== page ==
A Population of One
Vintage, Auckland, 1991, $19.95
The Peace Monster
Vintage, Auckland, 1991, $24.95
The Widowhood of Jacki Bates
New Women’s Press, Auckland 1991, $19.95
Vintage, Auckland, 1991, $24.95
Each of these novelists has a contribution to make to the literature, and little links them apart from the location of their fiction and time of publication. All are established writers in genres other than the novel.
Alice Glenday’s second novel A Population of One, after a silence of nearly twenty years is the nearest book I have to a 1990s version of Man Alone. A female protagonist caught inside a loving family, grows up in the suburbs feeling terribly alone. While I enjoyed this account of a young woman moving into adulthood and unplanned parenthood, I was never convinced about the reasons for Emma’s isolation.
The people of John Smythe’s The Peace Monster, would have little chance of experiencing the kind of disconnectedness that Emma knows. The small community of Opononi in the Hokianga is drawn together by a dolphin which spends a summer there, boosting the town’s coffers and imposing stresses and problems they have never experienced. The story of Opo is well-known and has been fictionalised and dramatised before. Smythe has the added burden then of proving that he has something new to say. The idea of assembling a large cast of characters who happened to be in Opononi that summer has merit. Such a technique has to be carefully handled if individuals are not to be simply stereotyped. Some characters rise above that, but most are not fully enough developed. Opo had a somewhat mysterious hold on those who ‘met’ her, and those who watched from afar. Smythe attempts to deal with it by seeing events from the dolphin’s point of view as well as that of the humans involved. It’s a tricky area, and I am not sure that it comes off completely.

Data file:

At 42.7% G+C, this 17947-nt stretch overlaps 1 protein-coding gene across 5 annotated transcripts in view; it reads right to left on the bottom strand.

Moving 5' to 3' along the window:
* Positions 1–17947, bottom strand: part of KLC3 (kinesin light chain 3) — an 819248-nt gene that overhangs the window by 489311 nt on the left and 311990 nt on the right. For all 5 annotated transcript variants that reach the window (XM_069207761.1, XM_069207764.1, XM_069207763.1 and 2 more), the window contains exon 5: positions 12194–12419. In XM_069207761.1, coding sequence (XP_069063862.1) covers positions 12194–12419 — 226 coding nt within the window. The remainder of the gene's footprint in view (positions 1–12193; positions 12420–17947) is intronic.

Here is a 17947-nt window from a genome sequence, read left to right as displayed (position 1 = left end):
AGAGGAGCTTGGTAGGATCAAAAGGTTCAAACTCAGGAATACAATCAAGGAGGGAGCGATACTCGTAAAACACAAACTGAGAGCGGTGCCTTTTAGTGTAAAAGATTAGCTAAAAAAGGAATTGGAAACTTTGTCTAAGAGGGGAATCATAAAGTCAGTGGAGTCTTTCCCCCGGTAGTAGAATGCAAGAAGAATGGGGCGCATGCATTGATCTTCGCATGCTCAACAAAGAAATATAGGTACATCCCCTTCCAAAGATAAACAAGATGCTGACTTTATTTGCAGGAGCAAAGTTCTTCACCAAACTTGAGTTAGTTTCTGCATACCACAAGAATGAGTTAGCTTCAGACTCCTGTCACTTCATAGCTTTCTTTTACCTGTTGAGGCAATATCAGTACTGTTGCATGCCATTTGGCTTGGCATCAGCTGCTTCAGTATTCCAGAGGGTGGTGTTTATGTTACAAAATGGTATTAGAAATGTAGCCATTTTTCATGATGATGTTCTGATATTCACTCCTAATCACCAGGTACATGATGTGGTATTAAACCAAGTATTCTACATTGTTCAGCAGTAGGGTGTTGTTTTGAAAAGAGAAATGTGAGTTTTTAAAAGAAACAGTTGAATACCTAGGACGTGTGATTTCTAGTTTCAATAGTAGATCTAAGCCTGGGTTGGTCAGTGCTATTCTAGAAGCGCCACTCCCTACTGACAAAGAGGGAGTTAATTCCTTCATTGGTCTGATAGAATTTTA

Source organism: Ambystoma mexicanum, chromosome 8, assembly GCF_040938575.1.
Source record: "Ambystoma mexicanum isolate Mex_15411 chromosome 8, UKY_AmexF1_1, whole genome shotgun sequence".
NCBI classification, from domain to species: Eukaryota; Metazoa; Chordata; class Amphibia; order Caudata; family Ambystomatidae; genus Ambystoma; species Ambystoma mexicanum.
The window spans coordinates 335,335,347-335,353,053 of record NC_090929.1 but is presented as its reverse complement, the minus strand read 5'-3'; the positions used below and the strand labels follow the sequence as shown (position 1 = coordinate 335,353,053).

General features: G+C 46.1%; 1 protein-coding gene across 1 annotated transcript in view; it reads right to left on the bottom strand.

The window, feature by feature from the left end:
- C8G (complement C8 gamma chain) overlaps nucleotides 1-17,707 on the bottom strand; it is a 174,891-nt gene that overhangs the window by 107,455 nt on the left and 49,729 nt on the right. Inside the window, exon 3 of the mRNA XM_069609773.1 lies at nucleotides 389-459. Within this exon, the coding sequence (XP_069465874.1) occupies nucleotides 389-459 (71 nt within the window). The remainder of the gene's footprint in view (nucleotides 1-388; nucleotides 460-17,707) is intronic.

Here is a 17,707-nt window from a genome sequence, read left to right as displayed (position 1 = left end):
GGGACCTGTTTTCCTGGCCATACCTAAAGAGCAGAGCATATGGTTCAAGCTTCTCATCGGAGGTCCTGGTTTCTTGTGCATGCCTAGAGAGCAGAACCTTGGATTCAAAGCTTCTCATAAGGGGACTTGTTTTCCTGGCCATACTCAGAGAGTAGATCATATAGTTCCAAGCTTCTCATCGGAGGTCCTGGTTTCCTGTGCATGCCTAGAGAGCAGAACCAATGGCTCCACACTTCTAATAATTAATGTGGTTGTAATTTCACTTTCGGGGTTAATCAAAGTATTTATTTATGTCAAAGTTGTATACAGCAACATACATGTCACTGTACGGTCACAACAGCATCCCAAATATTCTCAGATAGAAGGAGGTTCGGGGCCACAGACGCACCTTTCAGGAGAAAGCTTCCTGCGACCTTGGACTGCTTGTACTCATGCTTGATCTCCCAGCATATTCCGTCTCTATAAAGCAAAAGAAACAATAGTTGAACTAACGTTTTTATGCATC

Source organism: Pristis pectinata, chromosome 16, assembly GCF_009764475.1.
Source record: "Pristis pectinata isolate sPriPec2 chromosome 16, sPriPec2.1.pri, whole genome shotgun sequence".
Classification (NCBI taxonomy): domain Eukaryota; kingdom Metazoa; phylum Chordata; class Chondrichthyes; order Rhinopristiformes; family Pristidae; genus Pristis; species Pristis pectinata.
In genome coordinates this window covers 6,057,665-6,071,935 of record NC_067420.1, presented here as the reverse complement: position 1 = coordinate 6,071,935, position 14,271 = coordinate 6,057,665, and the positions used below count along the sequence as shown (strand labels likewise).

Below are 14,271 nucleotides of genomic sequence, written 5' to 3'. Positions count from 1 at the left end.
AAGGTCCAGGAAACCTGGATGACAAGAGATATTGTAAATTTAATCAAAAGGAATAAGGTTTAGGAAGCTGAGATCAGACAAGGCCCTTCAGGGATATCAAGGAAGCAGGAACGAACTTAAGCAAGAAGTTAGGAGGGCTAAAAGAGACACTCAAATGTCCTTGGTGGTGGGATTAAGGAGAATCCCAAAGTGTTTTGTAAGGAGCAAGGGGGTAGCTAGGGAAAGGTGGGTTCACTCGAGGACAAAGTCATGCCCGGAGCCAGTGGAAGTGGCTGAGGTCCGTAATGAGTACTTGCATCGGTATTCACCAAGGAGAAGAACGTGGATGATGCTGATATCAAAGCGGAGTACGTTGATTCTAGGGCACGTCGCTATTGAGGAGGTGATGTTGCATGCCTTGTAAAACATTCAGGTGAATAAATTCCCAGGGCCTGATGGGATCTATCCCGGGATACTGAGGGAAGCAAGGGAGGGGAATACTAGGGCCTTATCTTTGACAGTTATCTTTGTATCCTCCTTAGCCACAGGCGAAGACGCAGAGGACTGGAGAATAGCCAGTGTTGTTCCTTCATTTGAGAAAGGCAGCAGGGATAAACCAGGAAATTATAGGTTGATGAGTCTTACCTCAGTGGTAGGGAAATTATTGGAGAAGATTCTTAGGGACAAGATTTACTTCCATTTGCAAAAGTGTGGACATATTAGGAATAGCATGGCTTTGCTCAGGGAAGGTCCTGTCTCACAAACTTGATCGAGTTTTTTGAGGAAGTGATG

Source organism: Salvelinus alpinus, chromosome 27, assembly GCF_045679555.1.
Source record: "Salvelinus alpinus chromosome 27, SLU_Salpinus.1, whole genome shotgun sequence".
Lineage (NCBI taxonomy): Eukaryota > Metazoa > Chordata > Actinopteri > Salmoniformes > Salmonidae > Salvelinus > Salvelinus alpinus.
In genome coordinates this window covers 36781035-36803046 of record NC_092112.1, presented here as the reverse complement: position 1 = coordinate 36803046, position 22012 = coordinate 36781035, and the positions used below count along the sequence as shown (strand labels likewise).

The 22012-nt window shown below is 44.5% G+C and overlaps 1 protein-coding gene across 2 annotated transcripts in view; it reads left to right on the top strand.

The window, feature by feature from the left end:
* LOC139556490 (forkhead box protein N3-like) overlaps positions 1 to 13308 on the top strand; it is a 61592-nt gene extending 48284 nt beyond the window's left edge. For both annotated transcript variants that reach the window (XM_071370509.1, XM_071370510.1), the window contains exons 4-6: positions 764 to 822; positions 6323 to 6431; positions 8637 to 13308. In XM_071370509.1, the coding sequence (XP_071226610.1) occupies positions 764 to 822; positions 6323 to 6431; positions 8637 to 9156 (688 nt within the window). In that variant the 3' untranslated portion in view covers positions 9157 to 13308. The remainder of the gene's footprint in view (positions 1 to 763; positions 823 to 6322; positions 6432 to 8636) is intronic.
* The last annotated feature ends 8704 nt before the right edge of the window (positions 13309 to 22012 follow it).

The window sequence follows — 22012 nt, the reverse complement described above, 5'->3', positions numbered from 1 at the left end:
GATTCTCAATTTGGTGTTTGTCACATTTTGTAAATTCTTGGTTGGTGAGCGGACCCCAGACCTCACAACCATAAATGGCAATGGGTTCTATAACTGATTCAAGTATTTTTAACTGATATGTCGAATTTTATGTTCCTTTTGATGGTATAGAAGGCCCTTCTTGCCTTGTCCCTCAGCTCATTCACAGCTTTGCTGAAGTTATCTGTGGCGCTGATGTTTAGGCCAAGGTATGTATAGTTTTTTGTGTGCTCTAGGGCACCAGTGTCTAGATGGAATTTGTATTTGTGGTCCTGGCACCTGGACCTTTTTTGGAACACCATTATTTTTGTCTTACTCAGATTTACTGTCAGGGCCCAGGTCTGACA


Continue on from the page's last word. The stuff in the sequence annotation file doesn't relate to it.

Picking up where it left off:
Frances Cherry’s writing is always a good read. In The Widowhood of Jacki Bates the heroine is an unlikely Cherry character, being the recent widow of Donald, a rich lawyer, who has treated her badly. She has to come to terms with what her marriage meant, why her husband behaved the way he did, and what future she has without him. There are a few Cherry clichés in here: the older Lesbian couple living next door who are the only happy people in the book, the daughter who discovers her vocation by literally going back to the soil, the young couple who make no demands on each other, yet offer unending support to all around them. But Cherry’s sympathy for Jacki in particular and for the dead Donald, outweigh her occasional hectoring about other issues.
And if all this is too serious, turn to Gaelyn Gordon who in her second adult novel Strained Relations combines murder with outrageous humour. The delectable detective Senior Sergeant Rangi Roberts unravels the mystery to which the reader already knows the answer, conquering a few female witnesses on the way to the perfectly solved crime. The villains are an unlikely trio, and the reader may sometimes wonder why, given the detecting skills which Rangi is supposed to have, it takes him as long as it does to find the murderers. A few readers may also have some scruples about making a comedy out of murder, but as the murdered woman is presented as unlikeable, it does seem quite a logical conclusion to a life of greed.
Heather Roberts is the author of Where did she come from? and co-editor. of A Woman’s Life. She works as a public servant in Wellington.